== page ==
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Free State
Dec 11 2012 10:33AM
Hi-tech to benefit youth
SMART FUTURES: The department of economic development, tourism and environmental affairs’ head, Ikhraam Osman, centre, with a group of matriculants who will be trained by fibre optics company FibreCo.
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Neo Mvubu

FibreCo, a company which produces fibre optic cables, will be training 30 technicians from the province – as part of the 200 technicians to be trained across the country under its development plan to increase skills and alleviate poverty.

In the Free State 30 people have been chosen from the company’s database to participate in the initiative.

According to the department of economic development, tourism and environmental affairs’ spokesperson, Thenjiwe Mbashe, the first training programme was officially opened by FiberCo CEO Arif Hussain and the head of the Department of Economic Development, Tourism & Environmental Affairs, Ikhraam Osman.

“The training targeted Grade12 pupils who completed their matric education with physics and mathematics as their subjects.

“These trainees are placed on the FibreCo database and we extract from the database list when the company needs maintenance people,” Mbashe said. Mbashe said the company offered pupils the opportunity to apply for positions within the telecommunication industry.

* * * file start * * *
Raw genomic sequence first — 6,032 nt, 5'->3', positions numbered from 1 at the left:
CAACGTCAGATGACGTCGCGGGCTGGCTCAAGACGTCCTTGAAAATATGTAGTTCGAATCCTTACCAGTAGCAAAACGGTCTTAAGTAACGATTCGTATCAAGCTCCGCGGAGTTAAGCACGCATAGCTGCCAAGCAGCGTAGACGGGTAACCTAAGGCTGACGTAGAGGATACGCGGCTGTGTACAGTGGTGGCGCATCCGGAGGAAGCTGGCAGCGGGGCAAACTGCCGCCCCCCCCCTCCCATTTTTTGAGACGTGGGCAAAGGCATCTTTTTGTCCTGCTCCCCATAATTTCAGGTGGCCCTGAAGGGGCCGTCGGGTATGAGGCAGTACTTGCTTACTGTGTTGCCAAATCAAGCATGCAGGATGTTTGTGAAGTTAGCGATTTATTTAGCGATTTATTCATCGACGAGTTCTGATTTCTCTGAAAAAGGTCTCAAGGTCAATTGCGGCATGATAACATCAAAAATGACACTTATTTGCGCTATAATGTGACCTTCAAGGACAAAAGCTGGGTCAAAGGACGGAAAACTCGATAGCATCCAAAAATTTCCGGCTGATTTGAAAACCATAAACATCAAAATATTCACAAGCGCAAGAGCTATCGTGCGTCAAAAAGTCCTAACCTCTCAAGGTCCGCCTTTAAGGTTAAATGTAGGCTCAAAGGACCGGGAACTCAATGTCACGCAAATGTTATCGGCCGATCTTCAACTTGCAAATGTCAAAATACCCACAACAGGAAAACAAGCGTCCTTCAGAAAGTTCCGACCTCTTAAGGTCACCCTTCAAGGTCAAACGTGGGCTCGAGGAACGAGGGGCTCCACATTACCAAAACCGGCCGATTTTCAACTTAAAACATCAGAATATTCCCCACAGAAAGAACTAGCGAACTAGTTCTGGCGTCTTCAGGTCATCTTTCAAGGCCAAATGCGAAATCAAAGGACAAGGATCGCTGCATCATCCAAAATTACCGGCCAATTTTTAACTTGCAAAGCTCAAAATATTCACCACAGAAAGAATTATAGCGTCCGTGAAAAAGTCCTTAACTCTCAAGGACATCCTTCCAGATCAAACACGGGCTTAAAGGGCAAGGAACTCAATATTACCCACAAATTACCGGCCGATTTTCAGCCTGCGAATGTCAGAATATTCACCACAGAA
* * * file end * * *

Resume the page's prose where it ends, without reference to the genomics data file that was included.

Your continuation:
“The target areas for cables /network points (fibre optics) are those that run through the N1 from Xhariep to Sasolburg,” she said.

Mbashe said they launched the five-day programme late last month and said it would give candidates to receive a better chance of building a career after passing matric.

“The partnership between the department and the FibreCo will ensure alleviation of poverty and ease youth unemployment in the province,” she said.

“We interviewed many candidates but 30 candidates proved ready to take on the challenges of this five-day intensive course,” she said.

Osman encouraged the students to grab the opportunity granted to them with both hands as it did not come around often. He also recalled how racial segregation in the past did not allow most citizens to be exposed to such opportunities, especially in the technology field.

Osman also emphasised the importance of private-public partnerships in the development of the citizens of our land.

FibreCo Telecommunication’s Arif Hussain said FibreCo had already installed 800km of cables, linking Johannesburg, Bloemfontein and East London.

According to Hussain, the fibre optic cables are analog or digital and voice, data or video signals which are transported from one location to another in the form of modulated light guided through hair-thin fibres of glass.

“These signals can transport more information longer distances in less time than any copper wire or wireless.

“With this programme and the specialisation of this field, employment of many young people will be ensured.

“Technology has no limits and people are constantly using it, therefore maintaining its channels is highly essential.”

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